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The Voices Within

by Charles Fernyhough

Close your eyes and have a thought. Profound or mundane, hold the thought; savour it. Replay it in your mind. Now ask yourself a question: what was it like to think that thought? What we usually call ‘thinking’ is often a kind of speaking by, and a listening to, the multiple voices of our consciousness.

The Voices Within eavesdrops on the voices in our heads: the kindly ones, the guiding ones, the voices of conscience and memory, and the sometimes terrible, sometimes beneficent voices of those who hear others speaking when there is no one around. It illuminates the new sciences of language and thought with engaging case studies and historical and artistic examples, and makes the reader think differently about how words and thoughts weave together in our consciousness.

Authoritative and engaging, drawing on some of the most up-to-date research and thinking, in The Voices Within psychologist Charles Fernyhough interviews young children and the elderly, novelists, practitioners of meditation, visual artists and, in particular, people who hear voices and reveals how it seems that the ‘inner voice’ of introspection is real, and that it plays a vital part in our thinking. Psychologists are demonstrating that inner speech could have an importance far beyond our previous thinking, helping us to regulate our own behaviour, motivate ourselves for action and even become conscious of our own selves.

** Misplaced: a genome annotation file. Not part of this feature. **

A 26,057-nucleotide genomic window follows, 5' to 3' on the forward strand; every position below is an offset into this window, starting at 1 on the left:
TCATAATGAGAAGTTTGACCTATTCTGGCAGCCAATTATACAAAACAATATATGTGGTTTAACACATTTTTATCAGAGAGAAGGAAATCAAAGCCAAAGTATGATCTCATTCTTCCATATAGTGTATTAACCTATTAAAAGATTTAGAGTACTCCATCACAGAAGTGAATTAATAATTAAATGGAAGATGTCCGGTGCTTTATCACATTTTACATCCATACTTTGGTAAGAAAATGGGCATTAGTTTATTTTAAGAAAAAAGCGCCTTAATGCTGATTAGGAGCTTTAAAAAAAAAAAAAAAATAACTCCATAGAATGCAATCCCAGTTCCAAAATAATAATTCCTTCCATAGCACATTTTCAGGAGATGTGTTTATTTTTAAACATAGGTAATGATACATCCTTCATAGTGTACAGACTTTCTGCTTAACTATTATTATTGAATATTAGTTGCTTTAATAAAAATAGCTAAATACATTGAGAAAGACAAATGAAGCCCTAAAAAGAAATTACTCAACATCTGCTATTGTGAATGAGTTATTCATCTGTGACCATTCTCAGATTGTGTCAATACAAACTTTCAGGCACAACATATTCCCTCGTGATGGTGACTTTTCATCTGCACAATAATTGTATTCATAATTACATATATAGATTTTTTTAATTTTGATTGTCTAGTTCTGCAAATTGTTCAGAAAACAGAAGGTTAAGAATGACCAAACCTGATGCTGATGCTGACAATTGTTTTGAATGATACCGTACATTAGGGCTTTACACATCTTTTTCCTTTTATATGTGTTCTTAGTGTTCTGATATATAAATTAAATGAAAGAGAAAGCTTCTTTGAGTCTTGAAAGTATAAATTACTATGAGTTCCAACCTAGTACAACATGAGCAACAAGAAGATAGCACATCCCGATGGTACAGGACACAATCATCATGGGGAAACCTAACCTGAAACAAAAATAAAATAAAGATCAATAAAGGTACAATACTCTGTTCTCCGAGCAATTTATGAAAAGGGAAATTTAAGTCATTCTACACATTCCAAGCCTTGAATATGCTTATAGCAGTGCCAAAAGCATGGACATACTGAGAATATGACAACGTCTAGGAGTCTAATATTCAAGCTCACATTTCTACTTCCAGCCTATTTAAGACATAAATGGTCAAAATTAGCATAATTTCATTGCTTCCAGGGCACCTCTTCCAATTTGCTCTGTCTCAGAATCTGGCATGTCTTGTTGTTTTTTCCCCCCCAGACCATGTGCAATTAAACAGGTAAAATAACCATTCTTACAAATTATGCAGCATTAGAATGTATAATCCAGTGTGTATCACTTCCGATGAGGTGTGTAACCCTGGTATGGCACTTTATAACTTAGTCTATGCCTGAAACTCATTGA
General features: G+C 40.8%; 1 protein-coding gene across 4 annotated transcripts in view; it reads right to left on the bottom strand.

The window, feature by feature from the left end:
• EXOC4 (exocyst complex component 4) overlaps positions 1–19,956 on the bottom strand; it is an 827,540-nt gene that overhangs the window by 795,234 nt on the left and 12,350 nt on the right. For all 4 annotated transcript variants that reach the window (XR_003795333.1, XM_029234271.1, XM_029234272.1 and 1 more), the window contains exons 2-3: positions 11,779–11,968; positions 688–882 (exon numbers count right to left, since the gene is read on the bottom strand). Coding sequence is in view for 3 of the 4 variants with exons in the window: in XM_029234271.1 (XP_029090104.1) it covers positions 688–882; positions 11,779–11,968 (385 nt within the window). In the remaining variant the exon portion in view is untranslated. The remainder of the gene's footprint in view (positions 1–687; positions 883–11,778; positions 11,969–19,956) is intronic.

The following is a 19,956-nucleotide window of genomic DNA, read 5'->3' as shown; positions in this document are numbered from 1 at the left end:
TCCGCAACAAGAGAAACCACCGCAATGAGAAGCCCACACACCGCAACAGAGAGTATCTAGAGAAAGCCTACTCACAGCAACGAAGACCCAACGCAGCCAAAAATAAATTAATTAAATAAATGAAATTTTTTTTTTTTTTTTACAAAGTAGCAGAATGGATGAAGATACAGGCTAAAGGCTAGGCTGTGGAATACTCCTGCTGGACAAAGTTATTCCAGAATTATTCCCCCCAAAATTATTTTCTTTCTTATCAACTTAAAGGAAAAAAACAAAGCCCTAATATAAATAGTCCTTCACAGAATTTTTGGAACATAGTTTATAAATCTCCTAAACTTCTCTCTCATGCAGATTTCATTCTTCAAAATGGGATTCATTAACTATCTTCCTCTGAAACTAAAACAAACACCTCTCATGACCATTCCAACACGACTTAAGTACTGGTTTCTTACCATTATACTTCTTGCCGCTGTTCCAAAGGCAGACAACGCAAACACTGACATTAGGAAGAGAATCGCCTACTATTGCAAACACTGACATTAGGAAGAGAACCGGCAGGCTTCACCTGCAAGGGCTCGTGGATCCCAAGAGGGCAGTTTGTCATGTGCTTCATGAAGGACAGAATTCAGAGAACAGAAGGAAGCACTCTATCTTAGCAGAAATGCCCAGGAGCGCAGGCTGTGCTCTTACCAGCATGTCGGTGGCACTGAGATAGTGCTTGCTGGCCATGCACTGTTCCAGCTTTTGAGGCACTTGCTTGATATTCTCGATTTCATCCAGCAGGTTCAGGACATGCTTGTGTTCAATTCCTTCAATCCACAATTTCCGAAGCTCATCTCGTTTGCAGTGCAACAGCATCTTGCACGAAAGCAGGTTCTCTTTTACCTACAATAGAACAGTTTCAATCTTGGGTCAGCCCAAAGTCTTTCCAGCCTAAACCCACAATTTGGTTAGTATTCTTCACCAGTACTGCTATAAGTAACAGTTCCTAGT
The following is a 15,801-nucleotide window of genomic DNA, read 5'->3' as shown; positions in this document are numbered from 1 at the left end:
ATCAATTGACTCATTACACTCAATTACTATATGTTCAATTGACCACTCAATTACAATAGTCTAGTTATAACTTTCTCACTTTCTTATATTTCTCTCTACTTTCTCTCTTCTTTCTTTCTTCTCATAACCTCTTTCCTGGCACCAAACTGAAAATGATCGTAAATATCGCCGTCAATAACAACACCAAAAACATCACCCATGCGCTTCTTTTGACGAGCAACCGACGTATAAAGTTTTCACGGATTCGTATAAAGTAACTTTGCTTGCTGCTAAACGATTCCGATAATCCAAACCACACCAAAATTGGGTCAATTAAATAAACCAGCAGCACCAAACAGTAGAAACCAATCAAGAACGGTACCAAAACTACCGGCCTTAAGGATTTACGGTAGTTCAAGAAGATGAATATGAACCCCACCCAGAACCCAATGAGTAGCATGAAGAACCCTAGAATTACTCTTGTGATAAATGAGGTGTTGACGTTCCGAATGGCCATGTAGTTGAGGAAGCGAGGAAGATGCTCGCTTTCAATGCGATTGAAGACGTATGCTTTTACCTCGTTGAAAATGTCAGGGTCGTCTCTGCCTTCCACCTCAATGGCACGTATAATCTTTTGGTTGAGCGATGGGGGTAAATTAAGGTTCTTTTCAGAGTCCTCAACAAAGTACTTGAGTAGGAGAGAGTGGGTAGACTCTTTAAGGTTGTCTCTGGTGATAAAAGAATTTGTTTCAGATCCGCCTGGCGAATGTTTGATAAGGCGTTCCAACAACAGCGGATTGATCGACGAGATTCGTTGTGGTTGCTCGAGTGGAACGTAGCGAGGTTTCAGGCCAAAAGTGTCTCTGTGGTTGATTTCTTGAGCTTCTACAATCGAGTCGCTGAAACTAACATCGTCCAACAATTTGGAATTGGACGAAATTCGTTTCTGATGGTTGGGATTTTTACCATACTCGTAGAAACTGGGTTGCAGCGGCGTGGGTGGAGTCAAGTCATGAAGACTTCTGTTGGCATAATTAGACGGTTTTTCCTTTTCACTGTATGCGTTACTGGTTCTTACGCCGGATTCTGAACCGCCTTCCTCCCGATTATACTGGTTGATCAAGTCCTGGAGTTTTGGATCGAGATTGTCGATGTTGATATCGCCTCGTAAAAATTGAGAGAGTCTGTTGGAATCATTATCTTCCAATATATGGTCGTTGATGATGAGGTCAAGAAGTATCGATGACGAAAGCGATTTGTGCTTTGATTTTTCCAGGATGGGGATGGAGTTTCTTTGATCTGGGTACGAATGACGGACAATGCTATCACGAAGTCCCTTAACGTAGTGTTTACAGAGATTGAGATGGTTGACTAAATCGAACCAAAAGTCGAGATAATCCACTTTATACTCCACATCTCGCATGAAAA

25 May, 2016

About Charles Fernyhough

Charles Fernyhough is the author of Pieces of Light (Profile Books) and The Baby in the Mirror (Granta), two novels, The Auctioneer (Fourth Estate) and A Box of Birds (Unbound), and has contributed to the Guardian, TIME Ideas, Sunday Telegraph, Financial Times, Sydney Morning Herald, and Focus Magazine. He has published many scientific articles on the relation between language and thought, and his ideas on thinking as a dialogue with the self have been influential in several fields. He is a part-time Professor in Psychology at Durham University, where he directs Hearing the Voice, a project on inner voices funded by the Wellcome Trust.


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